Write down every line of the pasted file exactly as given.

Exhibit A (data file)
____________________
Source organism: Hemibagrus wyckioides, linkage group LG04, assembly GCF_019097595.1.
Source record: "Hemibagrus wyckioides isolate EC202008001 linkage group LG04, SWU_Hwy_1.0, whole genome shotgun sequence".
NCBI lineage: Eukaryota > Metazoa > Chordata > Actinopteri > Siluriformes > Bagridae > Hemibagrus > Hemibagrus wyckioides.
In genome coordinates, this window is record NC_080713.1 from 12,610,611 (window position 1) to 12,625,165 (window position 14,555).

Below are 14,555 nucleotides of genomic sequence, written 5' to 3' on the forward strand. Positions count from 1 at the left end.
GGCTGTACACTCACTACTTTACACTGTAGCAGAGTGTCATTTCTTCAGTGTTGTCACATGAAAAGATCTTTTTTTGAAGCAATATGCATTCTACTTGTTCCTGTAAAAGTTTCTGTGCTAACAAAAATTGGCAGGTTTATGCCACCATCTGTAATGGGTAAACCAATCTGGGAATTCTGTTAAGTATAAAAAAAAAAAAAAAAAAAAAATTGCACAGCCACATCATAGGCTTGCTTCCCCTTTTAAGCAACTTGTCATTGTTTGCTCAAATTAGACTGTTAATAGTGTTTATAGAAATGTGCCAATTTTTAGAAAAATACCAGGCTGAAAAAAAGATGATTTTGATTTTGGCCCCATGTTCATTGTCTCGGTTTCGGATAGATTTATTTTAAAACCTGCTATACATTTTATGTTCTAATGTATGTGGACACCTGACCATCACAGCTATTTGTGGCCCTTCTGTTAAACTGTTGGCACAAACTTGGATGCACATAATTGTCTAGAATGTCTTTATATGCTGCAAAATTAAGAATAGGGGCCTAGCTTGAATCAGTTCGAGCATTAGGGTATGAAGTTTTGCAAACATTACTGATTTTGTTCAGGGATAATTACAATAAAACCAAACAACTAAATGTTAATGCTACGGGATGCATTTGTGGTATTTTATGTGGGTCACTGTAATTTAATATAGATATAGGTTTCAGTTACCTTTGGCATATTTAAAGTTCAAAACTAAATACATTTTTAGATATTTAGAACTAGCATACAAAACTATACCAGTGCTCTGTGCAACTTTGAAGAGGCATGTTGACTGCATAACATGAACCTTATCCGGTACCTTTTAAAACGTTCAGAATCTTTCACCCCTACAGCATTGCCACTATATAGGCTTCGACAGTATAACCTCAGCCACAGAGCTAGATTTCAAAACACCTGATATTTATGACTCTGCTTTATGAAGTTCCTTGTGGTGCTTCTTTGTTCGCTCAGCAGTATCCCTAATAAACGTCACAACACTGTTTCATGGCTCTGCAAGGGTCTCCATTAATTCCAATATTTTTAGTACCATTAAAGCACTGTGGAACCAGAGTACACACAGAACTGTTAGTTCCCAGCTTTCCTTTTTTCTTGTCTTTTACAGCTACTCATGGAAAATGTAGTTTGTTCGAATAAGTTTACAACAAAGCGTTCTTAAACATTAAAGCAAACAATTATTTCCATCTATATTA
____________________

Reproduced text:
Source organism: Hemibagrus wyckioides, linkage group LG04, assembly GCF_019097595.1.
Source record: "Hemibagrus wyckioides isolate EC202008001 linkage group LG04, SWU_Hwy_1.0, whole genome shotgun sequence".
NCBI lineage: Eukaryota > Metazoa > Chordata > Actinopteri > Siluriformes > Bagridae > Hemibagrus > Hemibagrus wyckioides.
In genome coordinates, this window is record NC_080713.1 from 12,610,611 (window position 1) to 12,625,165 (window position 14,555).

Below are 14,555 nucleotides of genomic sequence, written 5' to 3' on the forward strand. Positions count from 1 at the left end.
GGCTGTACACTCACTACTTTACACTGTAGCAGAGTGTCATTTCTTCAGTGTTGTCACATGAAAAGATCTTTTTTTGAAGCAATATGCATTCTACTTGTTCCTGTAAAAGTTTCTGTGCTAACAAAAATTGGCAGGTTTATGCCACCATCTGTAATGGGTAAACCAATCTGGGAATTCTGTTAAGTATAAAAAAAAAAAAAAAAAAAAAATTGCACAGCCACATCATAGGCTTGCTTCCCCTTTTAAGCAACTTGTCATTGTTTGCTCAAATTAGACTGTTAATAGTGTTTATAGAAATGTGCCAATTTTTAGAAAAATACCAGGCTGAAAAAAAGATGATTTTGATTTTGGCCCCATGTTCATTGTCTCGGTTTCGGATAGATTTATTTTAAAACCTGCTATACATTTTATGTTCTAATGTATGTGGACACCTGACCATCACAGCTATTTGTGGCCCTTCTGTTAAACTGTTGGCACAAACTTGGATGCACATAATTGTCTAGAATGTCTTTATATGCTGCAAAATTAAGAATAGGGGCCTAGCTTGAATCAGTTCGAGCATTAGGGTATGAAGTTTTGCAAACATTACTGATTTTGTTCAGGGATAATTACAATAAAACCAAACAACTAAATGTTAATGCTACGGGATGCATTTGTGGTATTTTATGTGGGTCACTGTAATTTAATATAGATATAGGTTTCAGTTACCTTTGGCATATTTAAAGTTCAAAACTAAATACATTTTTAGATATTTAGAACTAGCATACAAAACTATACCAGTGCTCTGTGCAACTTTGAAGAGGCATGTTGACTGCATAACATGAACCTTATCCGGTACCTTTTAAAACGTTCAGAATCTTTCACCCCTACAGCATTGCCACTATATAGGCTTCGACAGTATAACCTCAGCCACAGAGCTAGATTTCAAAACACCTGATATTTATGACTCTGCTTTATGAAGTTCCTTGTGGTGCTTCTTTGTTCGCTCAGCAGTATCCCTAATAAACGTCACAACACTGTTTCATGGCTCTGCAAGGGTCTCCATTAATTCCAATATTTTTAGTACCATTAAAGCACTGTGGAACCAGAGTACACACAGAACTGTTAGTTCCCAGCTTTCCTTTTTTCTTGTCTTTTACAGCTACTCATGGAAAATGTAGTTTGTTCGAATAAGTTTACAACAAAGCGTTCTTAAACATTAAAGCAAACAATTATTTCCATCTATATTA